camper


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Related to camper: happy camper

be a happy camper

To be pleasant and in good spirits. I'm a happy camper now that I've been promoted and am no longer an intern! He's not going to be a happy camper when he finds out you ate his leftovers.
See also: camper, happy

happy camper

Someone who is happy or content. Often used in the negative to indicate someone who is particularly unhappy, irritable, or displeased. I just got a raise, so I'm a happy camper today. I could tell the crew members were not happy campers after having to work so late. She was not a happy camper when her work permit application was denied.
See also: camper, happy

(a) happy camper

a happy person. The boss came in this morning and found his hard disk trashed. He was not a happy camper.
See also: camper, happy

happy camper

A satisfied participant, a contented person, as in She loved the challenge of her new job; she was one happy camper. This expression is also often put in the negative, as in She hated the heat and humidity of the southern summer; she was not a happy camper. [Slang; mid-1900s]
See also: camper, happy

a happy camper

If you say that someone is a happy camper, you mean that they pleased about something. When Oisin scored that goal I was a happy camper again. Note: You can also say that someone is not a happy camper if they are angry, upset or not satisfied about something. I just wasn't a happy camper. I felt a piece of me was missing and I didn't know what it was.
See also: camper, happy

happy camper

n. a happy person. (Often in the negative.) I am not a happy camper. I am tired, hungry, and I need a shower.
See also: camper, happy

happy camper

An individual who is pleased with circumstances, a contented person. This expression dates from the second half of the 1900s and originally referred to a participant in a summer camp. It is often used negatively, as in business is off 40 percent during the week. We’re not happy campers.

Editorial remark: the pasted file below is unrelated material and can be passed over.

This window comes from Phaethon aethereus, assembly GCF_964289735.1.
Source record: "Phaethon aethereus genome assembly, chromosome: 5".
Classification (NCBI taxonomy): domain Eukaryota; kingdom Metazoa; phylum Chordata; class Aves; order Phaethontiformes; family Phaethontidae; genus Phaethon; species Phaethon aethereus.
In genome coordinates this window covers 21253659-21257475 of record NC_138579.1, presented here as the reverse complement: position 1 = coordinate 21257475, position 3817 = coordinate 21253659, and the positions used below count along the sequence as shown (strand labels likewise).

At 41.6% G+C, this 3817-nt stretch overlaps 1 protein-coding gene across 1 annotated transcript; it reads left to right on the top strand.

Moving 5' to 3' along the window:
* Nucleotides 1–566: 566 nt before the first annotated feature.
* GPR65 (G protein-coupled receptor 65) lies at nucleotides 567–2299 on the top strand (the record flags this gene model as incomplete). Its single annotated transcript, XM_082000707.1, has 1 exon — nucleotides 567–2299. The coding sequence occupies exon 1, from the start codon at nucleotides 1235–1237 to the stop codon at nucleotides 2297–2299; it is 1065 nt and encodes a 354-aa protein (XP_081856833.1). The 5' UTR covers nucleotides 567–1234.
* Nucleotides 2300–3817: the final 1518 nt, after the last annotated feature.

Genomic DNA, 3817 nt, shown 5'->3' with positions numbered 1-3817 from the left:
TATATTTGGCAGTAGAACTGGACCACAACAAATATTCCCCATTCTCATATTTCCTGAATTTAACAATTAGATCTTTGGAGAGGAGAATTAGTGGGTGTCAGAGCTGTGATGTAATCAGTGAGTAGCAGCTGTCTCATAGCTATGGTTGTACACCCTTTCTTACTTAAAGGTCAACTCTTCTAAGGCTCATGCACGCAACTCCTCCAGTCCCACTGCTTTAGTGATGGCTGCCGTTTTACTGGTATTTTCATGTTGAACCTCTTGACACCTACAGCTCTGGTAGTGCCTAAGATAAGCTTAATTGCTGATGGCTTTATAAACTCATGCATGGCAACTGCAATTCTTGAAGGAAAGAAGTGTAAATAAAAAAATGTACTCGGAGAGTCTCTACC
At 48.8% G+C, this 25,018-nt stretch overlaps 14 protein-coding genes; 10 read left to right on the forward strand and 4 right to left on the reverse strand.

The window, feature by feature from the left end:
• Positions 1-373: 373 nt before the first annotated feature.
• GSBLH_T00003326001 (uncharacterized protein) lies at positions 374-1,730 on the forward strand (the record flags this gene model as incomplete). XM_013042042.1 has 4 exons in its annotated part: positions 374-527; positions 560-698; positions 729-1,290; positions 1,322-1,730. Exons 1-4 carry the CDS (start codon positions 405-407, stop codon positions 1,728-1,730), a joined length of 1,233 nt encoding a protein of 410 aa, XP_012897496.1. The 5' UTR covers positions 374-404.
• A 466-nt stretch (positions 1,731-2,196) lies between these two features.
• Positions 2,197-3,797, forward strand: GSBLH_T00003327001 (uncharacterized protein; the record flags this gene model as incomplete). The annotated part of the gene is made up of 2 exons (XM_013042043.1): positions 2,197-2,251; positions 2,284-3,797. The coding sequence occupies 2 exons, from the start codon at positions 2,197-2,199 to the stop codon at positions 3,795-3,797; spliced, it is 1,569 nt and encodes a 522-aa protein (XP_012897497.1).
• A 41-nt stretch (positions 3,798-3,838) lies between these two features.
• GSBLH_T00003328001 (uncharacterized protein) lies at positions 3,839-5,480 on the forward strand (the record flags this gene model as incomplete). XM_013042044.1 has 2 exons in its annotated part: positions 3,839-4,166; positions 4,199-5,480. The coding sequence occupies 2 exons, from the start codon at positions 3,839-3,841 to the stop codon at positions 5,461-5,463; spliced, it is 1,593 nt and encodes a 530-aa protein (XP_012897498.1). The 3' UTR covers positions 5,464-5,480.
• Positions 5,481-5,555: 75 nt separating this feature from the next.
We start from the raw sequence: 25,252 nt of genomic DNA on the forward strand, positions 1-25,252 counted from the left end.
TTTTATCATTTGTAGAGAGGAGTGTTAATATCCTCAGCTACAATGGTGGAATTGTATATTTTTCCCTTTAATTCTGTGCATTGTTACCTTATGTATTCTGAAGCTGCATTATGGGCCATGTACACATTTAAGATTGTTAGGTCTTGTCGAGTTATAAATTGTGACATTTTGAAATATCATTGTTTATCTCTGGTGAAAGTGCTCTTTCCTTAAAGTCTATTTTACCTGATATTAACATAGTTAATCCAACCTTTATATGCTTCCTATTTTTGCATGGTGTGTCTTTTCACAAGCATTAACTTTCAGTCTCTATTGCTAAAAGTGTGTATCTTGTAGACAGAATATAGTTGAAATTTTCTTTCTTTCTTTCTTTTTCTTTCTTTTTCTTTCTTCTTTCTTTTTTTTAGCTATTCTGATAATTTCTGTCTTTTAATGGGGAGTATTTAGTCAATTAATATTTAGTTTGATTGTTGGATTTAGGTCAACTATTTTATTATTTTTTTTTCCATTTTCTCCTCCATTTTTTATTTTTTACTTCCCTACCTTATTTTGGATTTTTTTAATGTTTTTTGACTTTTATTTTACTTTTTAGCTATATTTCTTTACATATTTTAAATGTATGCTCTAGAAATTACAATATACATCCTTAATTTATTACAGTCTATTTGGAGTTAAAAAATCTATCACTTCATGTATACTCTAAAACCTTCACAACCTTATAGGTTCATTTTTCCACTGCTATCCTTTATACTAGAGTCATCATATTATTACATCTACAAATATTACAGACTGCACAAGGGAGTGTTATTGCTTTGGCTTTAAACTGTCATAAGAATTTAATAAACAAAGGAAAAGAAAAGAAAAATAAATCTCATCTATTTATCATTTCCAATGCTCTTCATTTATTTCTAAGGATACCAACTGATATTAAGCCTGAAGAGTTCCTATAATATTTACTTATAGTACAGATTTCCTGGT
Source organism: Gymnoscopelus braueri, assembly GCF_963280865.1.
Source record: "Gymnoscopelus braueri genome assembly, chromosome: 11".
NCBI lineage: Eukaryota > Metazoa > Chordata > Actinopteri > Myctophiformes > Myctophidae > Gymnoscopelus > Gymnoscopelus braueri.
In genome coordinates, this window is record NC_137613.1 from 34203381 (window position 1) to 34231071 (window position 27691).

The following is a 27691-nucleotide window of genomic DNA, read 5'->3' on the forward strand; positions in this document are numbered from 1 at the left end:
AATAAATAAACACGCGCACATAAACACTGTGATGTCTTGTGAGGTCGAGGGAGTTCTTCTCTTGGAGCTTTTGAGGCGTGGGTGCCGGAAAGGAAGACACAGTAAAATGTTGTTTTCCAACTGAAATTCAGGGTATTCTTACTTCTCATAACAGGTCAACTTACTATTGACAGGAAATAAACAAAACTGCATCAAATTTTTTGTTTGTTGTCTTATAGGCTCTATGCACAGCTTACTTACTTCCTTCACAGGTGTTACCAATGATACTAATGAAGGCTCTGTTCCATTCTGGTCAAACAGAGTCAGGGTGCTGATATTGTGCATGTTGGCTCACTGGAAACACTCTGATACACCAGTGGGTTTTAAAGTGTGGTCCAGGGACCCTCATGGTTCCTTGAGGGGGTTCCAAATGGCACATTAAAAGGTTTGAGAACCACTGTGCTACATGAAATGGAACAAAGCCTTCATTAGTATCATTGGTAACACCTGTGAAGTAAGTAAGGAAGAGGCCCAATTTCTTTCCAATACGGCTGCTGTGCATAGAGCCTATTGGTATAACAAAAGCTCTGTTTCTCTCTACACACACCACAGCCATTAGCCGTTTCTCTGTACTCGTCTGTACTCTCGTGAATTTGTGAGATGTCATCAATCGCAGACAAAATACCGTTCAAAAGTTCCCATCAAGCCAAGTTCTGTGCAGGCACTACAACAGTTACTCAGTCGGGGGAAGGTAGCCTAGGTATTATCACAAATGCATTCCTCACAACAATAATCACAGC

See also: camper, happy
References in periodicals archive ?
Camper homesickness can be varied and unique, so you will need to delve deeper to understand a camper's specific struggles at camp.
The next step is to find a time when you can take the two or three campers on the "play-date." The activity itself should be something that can be easily arranged and is active or just a lot of fun, like baking cookies, roasting marshmallows at a campfire site (boys in particular love making fires), or going to the water park or swimming together (as long as they can be in a group by themselves with the counselor away from other campers).
Many of them take their kids out of campgrounds for the afternoon and when they bring them back, campers seem to be more relaxed and ready for the following week.
The camp promotes the quality of fortitude and encourages campers to be bold and try new activities and build new skills.
Some folks boast of waiting lists and high numbers of returning campers. Other directors talk worriedly about decreases in enrollment and less interested children going to camp.
The real power in our campers' ability to decrease bullying is helping them learn how to lighten up.
* Severe homesickness is preventable in first-year campers.
* For all camps, but particularly those that are co-ed, set clear limits regarding what constitutes appropriate and inappropriate physical contact between campers, between staff members, and of course, between staff and campers.
The camp, of course, will want to describe the camp experience in a way that attracts campers interested in what the camp has to offer and in numbers which are profitable.
The old camp mission statement, written forty, sixty, or eighty years ago may no longer resonate with today's campers and parents.
When it comes to transportation of campers, it is a bit like dealing with medical information--there is no room for error.
Montgomery is a former camper, counselor, and program coordinator--and has directed two camps and one environmental education center.
This simple plan can be easily adopted and implemented in the camp arena with completion punch cards for campers to hang around their necks, and incentive prizes to those who complete the daily program.
It is important to focus on the camper's strengths, resources, and skills.
So you have finally set up a camper e-mail system for your camp parents, and they love it.